Retail Sales Up Strongly in July

America's shoppers threw caution to the wind and splurged in July on cars, appliances and clothes, catapulting sales at the nation's retailers by 1.4 percent, the biggest increase in four months.

The sizable gain in retail sales reported by the Commerce Department (search) Wednesday showed that consumers have been opening their wallets and purses wider since April, when retail sales (search) fell by 0.3 percent. That steady improvement is good news for the nation's budding economic recovery.

In May, retail sales went up by a solid 0.5 percent, followed by an even stronger 0.9 percent increase in June. July's performance, the best showing since March, beat analysts' expectations. They were forecasting a 1 percent rise in sales.

Consumers, whose spending accounts for two-thirds of all economic activity in the United States, are the main force keeping the economy going. Their willingness to spend will play a crucial role in determining how vigorous the anticipated economic rebound in the second half of this year will be, economists say.

Some economists believe that fatter paychecks and other incentives coming from President's Bush's third tax cut left people with extra money to spend and contributed to the rise in retail sales in July.

The encouraging news on retail sales comes amid other signs that the economy is gaining traction after months of wobbling.

Against that backdrop, the Federal Reserve (search) on Tuesday decided to hold a key short-term interest rate at a 45-year low of 1 percent and hinted it may stay there for some time.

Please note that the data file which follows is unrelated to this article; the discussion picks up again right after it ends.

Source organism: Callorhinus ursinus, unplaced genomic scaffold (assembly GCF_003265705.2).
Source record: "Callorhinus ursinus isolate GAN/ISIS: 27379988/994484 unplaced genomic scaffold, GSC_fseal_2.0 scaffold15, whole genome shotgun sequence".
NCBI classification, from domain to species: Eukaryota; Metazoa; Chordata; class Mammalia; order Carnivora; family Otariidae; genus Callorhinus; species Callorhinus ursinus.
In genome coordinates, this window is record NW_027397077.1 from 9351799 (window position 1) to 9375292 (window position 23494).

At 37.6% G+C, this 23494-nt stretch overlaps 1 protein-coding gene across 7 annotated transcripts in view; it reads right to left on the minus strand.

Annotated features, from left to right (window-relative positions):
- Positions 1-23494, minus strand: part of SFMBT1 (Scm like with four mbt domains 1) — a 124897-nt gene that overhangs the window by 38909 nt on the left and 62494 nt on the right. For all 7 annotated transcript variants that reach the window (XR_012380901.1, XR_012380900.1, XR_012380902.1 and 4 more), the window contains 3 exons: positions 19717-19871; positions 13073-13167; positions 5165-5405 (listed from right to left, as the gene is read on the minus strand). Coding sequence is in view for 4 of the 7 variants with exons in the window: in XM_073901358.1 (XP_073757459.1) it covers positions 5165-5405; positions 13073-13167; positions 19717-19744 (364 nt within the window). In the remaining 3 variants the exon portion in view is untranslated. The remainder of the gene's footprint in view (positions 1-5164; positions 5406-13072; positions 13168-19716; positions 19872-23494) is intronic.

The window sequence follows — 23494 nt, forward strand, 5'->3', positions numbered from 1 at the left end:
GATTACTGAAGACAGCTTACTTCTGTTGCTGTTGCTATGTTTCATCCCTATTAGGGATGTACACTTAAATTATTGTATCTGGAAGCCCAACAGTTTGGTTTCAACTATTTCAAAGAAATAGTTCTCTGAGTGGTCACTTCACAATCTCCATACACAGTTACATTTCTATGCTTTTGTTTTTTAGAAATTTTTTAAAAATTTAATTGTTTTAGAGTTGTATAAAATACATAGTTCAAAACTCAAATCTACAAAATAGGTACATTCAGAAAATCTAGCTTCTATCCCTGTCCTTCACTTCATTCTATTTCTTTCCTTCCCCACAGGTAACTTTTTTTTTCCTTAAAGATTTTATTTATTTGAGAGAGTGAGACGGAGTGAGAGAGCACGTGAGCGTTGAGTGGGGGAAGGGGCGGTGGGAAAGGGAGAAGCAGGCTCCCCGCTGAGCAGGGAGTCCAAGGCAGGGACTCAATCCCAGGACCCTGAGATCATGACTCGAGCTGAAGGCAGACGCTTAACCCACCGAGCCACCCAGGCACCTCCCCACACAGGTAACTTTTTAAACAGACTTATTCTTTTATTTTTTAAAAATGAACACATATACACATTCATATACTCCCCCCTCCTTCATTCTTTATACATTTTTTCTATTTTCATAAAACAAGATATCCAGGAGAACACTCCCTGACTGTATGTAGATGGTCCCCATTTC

Near rock-bottom short-term interest rates, along with President Bush's third round of tax cuts, should motivate consumers and businesses to spend and invest more, economists said. That's a factor in economists' forecasts for an economic rebound in the second half of this year. Some economists are calling for the economy to grow at an annual rate of 3.5 percent to 4 percent or more during that period.

Even if that turns out to be the case, though, the job market is likely to remain lackluster, economists said. The nation's unemployment rate dipped to 6.2 percent in July, mainly because many people dropped out of the civilian labor force. For the sixth month in a row, the economy lost jobs.

Economists believe the jobless rate could creep higher in coming months because job growth probably won't be strong enough to handle an expected influx of jobseekers coming back into the market amid an improved economic climate.

Wednesday's retail sales report suggested that consumers' appetite to spend was hardy, with many types of merchants registering gains.

Sales by automobiles dealerships rose by 3.2 percent in July, up from a 0.4 percent increase in June. Auto makers have been offering free-financing and other incentives to bolster sales.

At electronics and appliance stores, sales went up by 1.2 percent, twice as fast as June's 0.6 percent increase. Sales of building and garden supplies rose 1.3 percent in July, on top of a 2.5 percent gain. Furniture and home furnishing sales went up 0.5 percent, following a 1.3 percent rise.

Clothing stores saw sales go up 0.8 percent in July, after a 1 percent gain. Health and beauty store sales rose 1 percent, following a 1.3 percent increase.

At department stores, sales rose 1 percent, a big improvement over June's 0.3 percent increase. Last week, the nation's largest retailers reported strong sales for July, helped out by war weather and heavy discounting.

Sales at bars and restaurants rose 0.9 percent in July, up from a 0.4 percent gain. At gasoline stations, sales rose 1.6 percent, up from 1 percent in June.

Retail sales, excluding both automobiles and gasoline sales, which can swing from month to month, went up a solid 0.7 percent in July.